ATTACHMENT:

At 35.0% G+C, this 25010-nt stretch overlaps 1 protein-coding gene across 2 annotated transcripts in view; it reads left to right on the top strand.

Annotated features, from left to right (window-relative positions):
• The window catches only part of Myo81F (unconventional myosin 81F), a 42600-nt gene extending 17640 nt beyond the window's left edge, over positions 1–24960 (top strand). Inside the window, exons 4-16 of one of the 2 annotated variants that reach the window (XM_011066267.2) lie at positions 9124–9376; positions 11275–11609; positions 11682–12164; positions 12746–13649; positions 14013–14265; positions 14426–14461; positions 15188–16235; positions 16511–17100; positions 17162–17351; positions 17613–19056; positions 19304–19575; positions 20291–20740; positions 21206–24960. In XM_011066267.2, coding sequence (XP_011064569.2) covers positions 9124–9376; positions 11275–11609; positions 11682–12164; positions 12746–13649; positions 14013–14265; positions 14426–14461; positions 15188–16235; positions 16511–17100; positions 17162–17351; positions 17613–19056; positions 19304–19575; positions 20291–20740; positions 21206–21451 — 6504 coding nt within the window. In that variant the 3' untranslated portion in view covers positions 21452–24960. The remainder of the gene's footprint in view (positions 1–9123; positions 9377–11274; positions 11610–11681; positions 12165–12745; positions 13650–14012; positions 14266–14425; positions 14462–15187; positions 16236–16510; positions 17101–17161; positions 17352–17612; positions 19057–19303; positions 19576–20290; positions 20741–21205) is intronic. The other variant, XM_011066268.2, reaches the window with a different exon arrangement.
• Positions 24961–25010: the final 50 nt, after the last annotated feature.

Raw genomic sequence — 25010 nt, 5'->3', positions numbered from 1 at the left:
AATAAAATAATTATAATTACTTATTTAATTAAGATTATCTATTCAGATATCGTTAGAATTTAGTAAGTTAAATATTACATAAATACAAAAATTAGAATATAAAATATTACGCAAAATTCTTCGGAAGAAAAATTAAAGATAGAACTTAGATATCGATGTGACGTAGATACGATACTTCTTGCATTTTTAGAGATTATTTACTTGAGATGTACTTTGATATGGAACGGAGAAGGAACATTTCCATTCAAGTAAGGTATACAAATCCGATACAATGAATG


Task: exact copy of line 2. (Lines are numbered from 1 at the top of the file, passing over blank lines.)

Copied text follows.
Annotated features, from left to right (window-relative positions):